Moonshine distillery opens in E. Tenn.
Nov. 3, 2012 at 6:03 a.m.
PINEY FLATS, Tenn. (AP) - A ninth distillery has opened in Tennessee since liquor laws changed in 2009 and began allowing the production of whiskey and other distilled spirits.
The East Tennessee Distillery, located in Piney Flats, is producing and selling Mellowmoon, a 100-proof white whiskey.
Gary Melvin, one of the owners, told the Johnson City Press (http://bit.ly/VId0Fx) that he and friends Byron Reece and Neil Roberson decided to try their hand at making moonshine because East Tennessee is so well known for producing a high-quality product.
"When people in the United States think of moonshine, they invariably think of East Tennessee first," he said.
Roberson, who has worked for Nuclear Fuel Services and Eastman Chemical Co., is the one who used his experience in the lab and with home-brewing to come up with a recipe. He says his research for just the right brew included looking at some recipes dating from the 1700s.
"There's a million different recipes out there, so you give and take from some of them, but it really is trial by error to get the right mix of ingredients and how we actually distill it," he said. "Everybody around here has got a recipe, and really they all involve the same type of fermentables: corn, rye, barley, sugar, corn syrup."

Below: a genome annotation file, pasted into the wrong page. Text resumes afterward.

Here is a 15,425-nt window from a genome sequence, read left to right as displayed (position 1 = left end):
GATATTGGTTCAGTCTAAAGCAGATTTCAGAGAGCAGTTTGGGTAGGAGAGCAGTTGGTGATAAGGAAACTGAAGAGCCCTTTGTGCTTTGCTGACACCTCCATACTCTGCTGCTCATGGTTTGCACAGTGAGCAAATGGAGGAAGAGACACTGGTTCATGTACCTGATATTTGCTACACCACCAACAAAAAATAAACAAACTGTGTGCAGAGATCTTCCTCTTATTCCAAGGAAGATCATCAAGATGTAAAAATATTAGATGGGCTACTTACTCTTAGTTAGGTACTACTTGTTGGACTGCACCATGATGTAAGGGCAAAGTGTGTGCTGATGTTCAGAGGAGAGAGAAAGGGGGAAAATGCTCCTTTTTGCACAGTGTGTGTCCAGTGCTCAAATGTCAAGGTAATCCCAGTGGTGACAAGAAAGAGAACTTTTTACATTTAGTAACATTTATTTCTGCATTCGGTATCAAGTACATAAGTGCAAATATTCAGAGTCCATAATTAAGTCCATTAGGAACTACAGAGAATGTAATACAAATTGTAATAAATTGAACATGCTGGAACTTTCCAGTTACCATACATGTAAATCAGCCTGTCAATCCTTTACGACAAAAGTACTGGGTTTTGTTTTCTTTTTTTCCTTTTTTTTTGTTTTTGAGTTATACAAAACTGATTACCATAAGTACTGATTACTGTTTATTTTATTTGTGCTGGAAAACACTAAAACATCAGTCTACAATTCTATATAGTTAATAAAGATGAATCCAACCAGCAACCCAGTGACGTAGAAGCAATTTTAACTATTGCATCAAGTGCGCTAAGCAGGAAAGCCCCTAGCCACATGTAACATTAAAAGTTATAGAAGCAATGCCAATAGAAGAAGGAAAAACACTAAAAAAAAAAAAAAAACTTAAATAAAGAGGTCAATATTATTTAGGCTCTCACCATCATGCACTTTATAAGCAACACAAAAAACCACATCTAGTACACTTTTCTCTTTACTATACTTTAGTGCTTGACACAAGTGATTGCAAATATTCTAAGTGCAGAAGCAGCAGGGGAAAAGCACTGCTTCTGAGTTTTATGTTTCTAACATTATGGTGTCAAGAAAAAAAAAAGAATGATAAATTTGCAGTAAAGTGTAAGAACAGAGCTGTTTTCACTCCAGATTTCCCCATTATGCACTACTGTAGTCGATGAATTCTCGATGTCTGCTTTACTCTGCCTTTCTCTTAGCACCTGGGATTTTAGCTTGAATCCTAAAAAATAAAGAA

Even after they got the right recipe, they still had to meet stringent requirements before they could mass produce their product.
"It really took an act of faith because the way the laws and everything are set up, we had to have all the equipment in place and ready to go before we could apply for the permit at the federal level," Roberson said.
Of the nine distilleries that have opened since the law changed, about half produce moonshine.
The first legal moonshine distillery in the state was Ole Smoky Moonshine, which is located in Gatlinburg.
The East Tennessee Distillery is still a small operation, with just one product and one still, but Reece said they expect to expand.
"Our facility should show that we're pretty big thinkers. We've got 22 acres and roughly about 30,000 square feet here, so we're anticipating our product doing well," he said.
Information from: Johnson City Press, http://www.johnsoncitypress.com